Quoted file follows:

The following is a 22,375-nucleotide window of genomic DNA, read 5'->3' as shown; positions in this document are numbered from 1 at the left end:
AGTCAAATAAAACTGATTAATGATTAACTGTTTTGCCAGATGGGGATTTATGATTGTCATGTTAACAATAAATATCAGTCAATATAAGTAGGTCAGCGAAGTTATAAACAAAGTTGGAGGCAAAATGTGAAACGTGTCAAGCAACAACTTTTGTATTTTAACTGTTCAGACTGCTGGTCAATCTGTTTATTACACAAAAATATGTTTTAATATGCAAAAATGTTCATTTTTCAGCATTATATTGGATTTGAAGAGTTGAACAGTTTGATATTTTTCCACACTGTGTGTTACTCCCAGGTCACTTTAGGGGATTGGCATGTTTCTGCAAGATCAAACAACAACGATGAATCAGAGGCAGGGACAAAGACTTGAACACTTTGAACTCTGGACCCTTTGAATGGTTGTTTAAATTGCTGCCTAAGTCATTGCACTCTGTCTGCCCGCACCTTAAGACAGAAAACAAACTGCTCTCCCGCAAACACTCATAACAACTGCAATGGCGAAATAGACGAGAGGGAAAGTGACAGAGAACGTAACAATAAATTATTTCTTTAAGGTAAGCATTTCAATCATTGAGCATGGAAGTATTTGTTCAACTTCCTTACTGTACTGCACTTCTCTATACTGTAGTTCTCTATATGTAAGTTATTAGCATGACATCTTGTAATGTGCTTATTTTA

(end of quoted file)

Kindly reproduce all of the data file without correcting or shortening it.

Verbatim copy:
The following is a 22,375-nucleotide window of genomic DNA, read 5'->3' as shown; positions in this document are numbered from 1 at the left end:
AGTCAAATAAAACTGATTAATGATTAACTGTTTTGCCAGATGGGGATTTATGATTGTCATGTTAACAATAAATATCAGTCAATATAAGTAGGTCAGCGAAGTTATAAACAAAGTTGGAGGCAAAATGTGAAACGTGTCAAGCAACAACTTTTGTATTTTAACTGTTCAGACTGCTGGTCAATCTGTTTATTACACAAAAATATGTTTTAATATGCAAAAATGTTCATTTTTCAGCATTATATTGGATTTGAAGAGTTGAACAGTTTGATATTTTTCCACACTGTGTGTTACTCCCAGGTCACTTTAGGGGATTGGCATGTTTCTGCAAGATCAAACAACAACGATGAATCAGAGGCAGGGACAAAGACTTGAACACTTTGAACTCTGGACCCTTTGAATGGTTGTTTAAATTGCTGCCTAAGTCATTGCACTCTGTCTGCCCGCACCTTAAGACAGAAAACAAACTGCTCTCCCGCAAACACTCATAACAACTGCAATGGCGAAATAGACGAGAGGGAAAGTGACAGAGAACGTAACAATAAATTATTTCTTTAAGGTAAGCATTTCAATCATTGAGCATGGAAGTATTTGTTCAACTTCCTTACTGTACTGCACTTCTCTATACTGTAGTTCTCTATATGTAAGTTATTAGCATGACATCTTGTAATGTGCTTATTTTA